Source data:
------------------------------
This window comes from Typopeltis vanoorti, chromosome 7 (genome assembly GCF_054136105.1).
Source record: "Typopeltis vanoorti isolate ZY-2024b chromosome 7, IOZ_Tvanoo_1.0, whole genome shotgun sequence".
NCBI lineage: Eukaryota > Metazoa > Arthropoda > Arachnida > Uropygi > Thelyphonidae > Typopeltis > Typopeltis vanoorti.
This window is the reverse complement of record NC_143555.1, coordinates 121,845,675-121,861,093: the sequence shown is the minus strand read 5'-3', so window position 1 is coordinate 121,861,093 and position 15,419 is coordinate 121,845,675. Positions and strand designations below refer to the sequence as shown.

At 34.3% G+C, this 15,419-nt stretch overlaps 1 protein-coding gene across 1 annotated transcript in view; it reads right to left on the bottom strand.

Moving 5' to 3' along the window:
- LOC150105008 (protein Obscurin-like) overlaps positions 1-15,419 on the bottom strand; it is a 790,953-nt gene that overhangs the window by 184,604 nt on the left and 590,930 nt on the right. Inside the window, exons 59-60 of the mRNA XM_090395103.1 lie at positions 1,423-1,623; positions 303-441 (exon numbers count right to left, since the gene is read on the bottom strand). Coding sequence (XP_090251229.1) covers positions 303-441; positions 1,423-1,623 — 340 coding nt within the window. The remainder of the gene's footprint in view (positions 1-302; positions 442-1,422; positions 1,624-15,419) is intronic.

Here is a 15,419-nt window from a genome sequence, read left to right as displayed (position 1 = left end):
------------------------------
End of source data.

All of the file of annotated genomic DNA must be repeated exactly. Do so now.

This window comes from Typopeltis vanoorti, chromosome 7 (genome assembly GCF_054136105.1).
Source record: "Typopeltis vanoorti isolate ZY-2024b chromosome 7, IOZ_Tvanoo_1.0, whole genome shotgun sequence".
NCBI lineage: Eukaryota > Metazoa > Arthropoda > Arachnida > Uropygi > Thelyphonidae > Typopeltis > Typopeltis vanoorti.
This window is the reverse complement of record NC_143555.1, coordinates 121,845,675-121,861,093: the sequence shown is the minus strand read 5'-3', so window position 1 is coordinate 121,861,093 and position 15,419 is coordinate 121,845,675. Positions and strand designations below refer to the sequence as shown.

At 34.3% G+C, this 15,419-nt stretch overlaps 1 protein-coding gene across 1 annotated transcript in view; it reads right to left on the bottom strand.

Moving 5' to 3' along the window:
- LOC150105008 (protein Obscurin-like) overlaps positions 1-15,419 on the bottom strand; it is a 790,953-nt gene that overhangs the window by 184,604 nt on the left and 590,930 nt on the right. Inside the window, exons 59-60 of the mRNA XM_090395103.1 lie at positions 1,423-1,623; positions 303-441 (exon numbers count right to left, since the gene is read on the bottom strand). Coding sequence (XP_090251229.1) covers positions 303-441; positions 1,423-1,623 — 340 coding nt within the window. The remainder of the gene's footprint in view (positions 1-302; positions 442-1,422; positions 1,624-15,419) is intronic.

Here is a 15,419-nt window from a genome sequence, read left to right as displayed (position 1 = left end):